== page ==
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Demand a criminal warrant before cops can detain an immigrant

Surrounded by colleagues and advocates for immigrants, Senate President John Cullerton speaks at a news conference in April about the Illinois TRUST Act. | Supplied photo.

President Donald Trump and U.S. Attorney General Jeff Sessions rant and rave about deporting dangerous immigrants who have committed violent crimes.

No problem there.

In reality, though, when they put pen to paper, their orders are more sweeping. Undocumented immigrants whose sole offense is being in the country illegally are being dragged into the deportation net. Across the country, panicked immigrants are terrified to leave their homes or send their kids to school because of the harsh orders and rhetoric.

Under a bill in the General Assembly, Illinois could keep the Trump administration more honest. Trump and Sessions still could deport dangerous criminals who are in our country illegally, as they should. But to get local police departments to detain or arrest somebody, federal immigration agents would have to provide a criminal warrant, as they should.


Proposed by Senate President John J. Cullerton, a Democrat from Chicago, the bill called the Illinois TRUST Act passed Thursday in his chamber along party lines. It has moved on to the house, where two Democrats, Reps. Emanuel “Chris” Welch of Westchester and Elizabeth “Lisa” Hernandez of Cicero, are chief sponsors.

Gov. Bruce Rauner has been mum on the bill. A spokeswoman for the governor says it is under review.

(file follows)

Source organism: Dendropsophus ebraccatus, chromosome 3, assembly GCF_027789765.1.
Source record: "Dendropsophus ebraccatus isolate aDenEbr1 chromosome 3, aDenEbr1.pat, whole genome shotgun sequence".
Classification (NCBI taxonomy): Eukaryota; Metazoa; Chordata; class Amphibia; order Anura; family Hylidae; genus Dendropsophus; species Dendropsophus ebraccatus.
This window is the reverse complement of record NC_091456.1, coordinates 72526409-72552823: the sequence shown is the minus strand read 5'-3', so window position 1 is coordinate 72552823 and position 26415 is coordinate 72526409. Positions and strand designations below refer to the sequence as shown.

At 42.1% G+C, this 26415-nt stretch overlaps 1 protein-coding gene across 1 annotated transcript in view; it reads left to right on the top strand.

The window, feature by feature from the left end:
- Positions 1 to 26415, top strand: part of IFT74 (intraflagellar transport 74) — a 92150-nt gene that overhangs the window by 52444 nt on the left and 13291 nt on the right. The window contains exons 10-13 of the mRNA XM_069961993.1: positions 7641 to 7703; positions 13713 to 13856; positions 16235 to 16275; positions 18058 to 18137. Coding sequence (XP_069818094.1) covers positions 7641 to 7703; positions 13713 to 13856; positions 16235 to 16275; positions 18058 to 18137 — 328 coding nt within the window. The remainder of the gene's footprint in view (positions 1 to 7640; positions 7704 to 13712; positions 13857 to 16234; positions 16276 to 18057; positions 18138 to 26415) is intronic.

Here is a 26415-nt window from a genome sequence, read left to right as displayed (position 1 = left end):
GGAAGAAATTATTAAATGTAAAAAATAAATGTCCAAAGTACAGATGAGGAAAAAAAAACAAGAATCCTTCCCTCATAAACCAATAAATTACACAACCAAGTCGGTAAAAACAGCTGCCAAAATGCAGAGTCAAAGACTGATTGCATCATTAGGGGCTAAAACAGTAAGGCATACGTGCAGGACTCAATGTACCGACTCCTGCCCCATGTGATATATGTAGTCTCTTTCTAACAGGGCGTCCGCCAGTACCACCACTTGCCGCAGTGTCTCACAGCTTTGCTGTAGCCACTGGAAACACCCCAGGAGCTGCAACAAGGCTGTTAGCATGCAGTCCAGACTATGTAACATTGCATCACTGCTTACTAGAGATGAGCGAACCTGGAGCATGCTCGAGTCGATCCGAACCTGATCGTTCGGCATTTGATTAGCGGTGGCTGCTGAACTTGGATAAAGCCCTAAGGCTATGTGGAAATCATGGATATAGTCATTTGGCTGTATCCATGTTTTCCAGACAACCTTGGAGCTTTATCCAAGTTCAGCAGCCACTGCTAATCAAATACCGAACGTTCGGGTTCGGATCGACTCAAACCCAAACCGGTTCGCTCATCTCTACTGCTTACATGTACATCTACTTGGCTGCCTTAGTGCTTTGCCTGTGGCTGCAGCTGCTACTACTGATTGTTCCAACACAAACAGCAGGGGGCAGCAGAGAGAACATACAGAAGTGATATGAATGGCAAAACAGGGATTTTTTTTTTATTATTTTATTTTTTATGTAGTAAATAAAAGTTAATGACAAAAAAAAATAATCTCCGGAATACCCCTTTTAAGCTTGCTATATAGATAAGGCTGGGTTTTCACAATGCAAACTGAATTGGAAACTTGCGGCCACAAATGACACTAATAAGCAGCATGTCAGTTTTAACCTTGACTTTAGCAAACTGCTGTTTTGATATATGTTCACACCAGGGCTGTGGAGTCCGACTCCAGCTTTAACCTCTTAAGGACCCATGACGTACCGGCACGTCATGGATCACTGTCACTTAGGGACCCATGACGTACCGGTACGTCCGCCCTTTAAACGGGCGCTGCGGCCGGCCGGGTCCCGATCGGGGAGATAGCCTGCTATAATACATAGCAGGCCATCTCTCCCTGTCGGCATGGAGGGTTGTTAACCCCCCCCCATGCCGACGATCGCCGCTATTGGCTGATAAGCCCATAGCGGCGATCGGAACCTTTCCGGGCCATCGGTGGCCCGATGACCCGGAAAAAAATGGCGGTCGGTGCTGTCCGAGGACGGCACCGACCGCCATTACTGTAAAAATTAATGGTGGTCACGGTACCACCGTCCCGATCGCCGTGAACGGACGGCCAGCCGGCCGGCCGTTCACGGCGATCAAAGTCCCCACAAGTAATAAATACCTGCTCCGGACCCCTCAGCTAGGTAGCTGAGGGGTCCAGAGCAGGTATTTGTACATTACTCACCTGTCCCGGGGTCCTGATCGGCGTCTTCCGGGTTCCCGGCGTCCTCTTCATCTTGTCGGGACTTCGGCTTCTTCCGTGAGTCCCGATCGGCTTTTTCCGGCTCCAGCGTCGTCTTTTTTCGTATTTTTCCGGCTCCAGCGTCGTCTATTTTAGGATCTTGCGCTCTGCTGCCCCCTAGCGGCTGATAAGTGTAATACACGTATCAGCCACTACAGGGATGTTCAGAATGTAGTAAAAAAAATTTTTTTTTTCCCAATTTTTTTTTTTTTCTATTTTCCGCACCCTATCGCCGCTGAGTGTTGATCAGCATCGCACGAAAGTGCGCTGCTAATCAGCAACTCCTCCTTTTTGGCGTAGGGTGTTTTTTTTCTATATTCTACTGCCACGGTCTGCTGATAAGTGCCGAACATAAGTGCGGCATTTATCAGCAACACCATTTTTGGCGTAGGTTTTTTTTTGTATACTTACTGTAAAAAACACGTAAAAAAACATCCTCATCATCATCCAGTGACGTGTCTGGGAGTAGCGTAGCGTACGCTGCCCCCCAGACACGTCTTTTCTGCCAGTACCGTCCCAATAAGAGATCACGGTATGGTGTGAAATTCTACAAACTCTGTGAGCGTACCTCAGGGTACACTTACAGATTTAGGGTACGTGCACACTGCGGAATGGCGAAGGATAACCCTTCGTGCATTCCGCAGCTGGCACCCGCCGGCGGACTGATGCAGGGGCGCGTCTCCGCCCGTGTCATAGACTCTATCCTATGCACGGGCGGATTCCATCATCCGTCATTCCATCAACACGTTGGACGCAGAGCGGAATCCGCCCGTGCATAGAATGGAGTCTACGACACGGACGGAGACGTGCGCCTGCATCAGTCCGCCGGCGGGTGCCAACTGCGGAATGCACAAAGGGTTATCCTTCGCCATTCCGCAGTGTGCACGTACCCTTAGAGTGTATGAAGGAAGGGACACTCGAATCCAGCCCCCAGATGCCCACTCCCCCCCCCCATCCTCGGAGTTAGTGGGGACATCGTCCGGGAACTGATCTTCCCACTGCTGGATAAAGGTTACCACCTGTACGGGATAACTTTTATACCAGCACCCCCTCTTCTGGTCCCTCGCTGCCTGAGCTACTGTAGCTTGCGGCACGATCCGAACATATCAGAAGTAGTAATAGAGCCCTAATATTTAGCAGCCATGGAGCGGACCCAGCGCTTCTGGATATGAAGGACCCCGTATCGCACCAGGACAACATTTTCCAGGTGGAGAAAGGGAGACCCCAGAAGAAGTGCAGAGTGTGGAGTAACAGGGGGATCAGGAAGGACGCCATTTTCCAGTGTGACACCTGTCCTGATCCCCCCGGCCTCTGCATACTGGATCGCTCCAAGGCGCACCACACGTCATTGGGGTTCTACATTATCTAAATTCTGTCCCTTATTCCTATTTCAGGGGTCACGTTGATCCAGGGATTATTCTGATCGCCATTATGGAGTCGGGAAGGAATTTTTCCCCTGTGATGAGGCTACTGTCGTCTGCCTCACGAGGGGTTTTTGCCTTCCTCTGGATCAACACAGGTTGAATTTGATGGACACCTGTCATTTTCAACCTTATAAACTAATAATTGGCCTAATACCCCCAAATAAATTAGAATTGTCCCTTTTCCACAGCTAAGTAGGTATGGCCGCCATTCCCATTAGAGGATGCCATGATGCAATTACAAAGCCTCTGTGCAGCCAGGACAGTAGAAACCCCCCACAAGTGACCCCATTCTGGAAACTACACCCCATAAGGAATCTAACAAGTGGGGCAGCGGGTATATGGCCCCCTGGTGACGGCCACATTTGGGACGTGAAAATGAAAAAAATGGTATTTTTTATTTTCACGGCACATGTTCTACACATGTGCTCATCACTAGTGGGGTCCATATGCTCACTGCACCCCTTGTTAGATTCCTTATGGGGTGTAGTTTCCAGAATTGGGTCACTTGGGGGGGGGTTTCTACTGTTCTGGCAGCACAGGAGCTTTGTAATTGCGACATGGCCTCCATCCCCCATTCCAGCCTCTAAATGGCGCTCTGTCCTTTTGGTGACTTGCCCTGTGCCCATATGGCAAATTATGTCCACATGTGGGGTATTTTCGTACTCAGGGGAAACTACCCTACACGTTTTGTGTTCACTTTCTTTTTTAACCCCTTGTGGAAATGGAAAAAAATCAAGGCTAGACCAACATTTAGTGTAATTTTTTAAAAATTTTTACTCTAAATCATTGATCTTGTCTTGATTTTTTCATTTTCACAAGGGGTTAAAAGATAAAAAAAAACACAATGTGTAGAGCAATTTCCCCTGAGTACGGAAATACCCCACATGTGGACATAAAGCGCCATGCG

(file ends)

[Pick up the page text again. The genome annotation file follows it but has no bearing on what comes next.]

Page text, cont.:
It’s worth noting that for years Rauner has said he supports immigration reform. In the absence of reform, this bill would give undocumented immigrants with no criminal backgrounds a little peace of mind. They also would be more likely to report crimes to the cops if they did not fear it could trigger their deportation.

This bill tells them “you can live your everyday life,” Hernandez told us.

Conservatives will call it a sanctuary bill, but supporters steer clear of that term because the bill offers only limited protections. That’s actually true of all sanctuary laws across the country, including Chicago’s and Cook County’s. This bill would not, for instance, prevent federal agents from going out on their own to arrest or detain immigrants.

To be absolutely clear, a detainer request from federal immigration authorities to a local police force or sheriff’s office does not compel compliance. It is a request, plain and simple, to hold someone. And judges in several court cases have now ruled that it is a violation of the Fourth Amendment for local law enforcement agencies, regardless of any federal request, to hold people in jail on detainers if they otherwise would have been released.

Under this Illinois bill, immigration agents still would be free to catch the bad guys. And local police departments still could help out. When there is a warrant.

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